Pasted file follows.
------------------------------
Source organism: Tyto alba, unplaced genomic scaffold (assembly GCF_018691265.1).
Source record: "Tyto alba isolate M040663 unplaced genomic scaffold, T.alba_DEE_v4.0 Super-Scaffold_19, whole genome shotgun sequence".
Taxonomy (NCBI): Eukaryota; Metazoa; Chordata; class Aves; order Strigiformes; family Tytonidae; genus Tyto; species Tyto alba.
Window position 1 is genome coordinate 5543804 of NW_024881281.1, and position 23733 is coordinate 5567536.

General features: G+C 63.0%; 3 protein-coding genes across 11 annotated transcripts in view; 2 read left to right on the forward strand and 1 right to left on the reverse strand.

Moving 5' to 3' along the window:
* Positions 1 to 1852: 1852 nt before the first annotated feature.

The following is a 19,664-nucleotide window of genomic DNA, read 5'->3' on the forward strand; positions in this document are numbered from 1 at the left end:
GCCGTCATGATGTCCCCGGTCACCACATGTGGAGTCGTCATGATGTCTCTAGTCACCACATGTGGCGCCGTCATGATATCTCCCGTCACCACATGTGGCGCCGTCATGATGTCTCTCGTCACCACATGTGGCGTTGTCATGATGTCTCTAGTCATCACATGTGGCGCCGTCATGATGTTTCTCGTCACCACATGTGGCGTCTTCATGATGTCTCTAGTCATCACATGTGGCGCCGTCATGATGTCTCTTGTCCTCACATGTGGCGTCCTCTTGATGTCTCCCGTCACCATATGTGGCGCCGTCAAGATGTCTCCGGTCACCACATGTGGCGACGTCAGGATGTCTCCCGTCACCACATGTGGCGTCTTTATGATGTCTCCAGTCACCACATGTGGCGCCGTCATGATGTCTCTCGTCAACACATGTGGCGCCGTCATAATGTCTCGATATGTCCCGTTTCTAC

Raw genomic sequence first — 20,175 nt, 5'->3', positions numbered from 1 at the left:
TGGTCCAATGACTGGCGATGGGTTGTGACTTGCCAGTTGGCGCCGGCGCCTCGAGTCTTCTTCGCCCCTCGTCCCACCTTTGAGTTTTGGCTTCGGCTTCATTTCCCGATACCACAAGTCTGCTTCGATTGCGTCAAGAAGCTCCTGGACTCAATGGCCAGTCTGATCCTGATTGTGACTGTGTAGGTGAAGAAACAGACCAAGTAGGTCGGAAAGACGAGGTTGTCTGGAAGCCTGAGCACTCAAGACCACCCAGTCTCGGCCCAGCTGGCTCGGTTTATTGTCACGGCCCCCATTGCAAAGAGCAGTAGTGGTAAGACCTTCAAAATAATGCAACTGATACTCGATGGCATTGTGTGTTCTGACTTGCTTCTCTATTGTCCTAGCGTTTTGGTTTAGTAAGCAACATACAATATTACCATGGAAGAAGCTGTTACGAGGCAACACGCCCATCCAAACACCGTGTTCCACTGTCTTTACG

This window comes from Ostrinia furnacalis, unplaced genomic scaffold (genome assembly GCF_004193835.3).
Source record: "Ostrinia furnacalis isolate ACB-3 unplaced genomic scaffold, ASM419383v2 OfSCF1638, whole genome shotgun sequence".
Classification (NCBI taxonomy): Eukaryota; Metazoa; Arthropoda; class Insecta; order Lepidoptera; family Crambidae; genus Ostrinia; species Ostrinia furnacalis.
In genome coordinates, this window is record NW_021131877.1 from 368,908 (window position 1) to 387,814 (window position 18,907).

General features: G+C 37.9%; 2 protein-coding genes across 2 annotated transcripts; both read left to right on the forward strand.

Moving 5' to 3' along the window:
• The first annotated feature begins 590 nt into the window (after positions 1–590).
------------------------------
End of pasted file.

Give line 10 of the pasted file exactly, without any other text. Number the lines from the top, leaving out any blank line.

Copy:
Raw genomic sequence first — 20,175 nt, 5'->3', positions numbered from 1 at the left: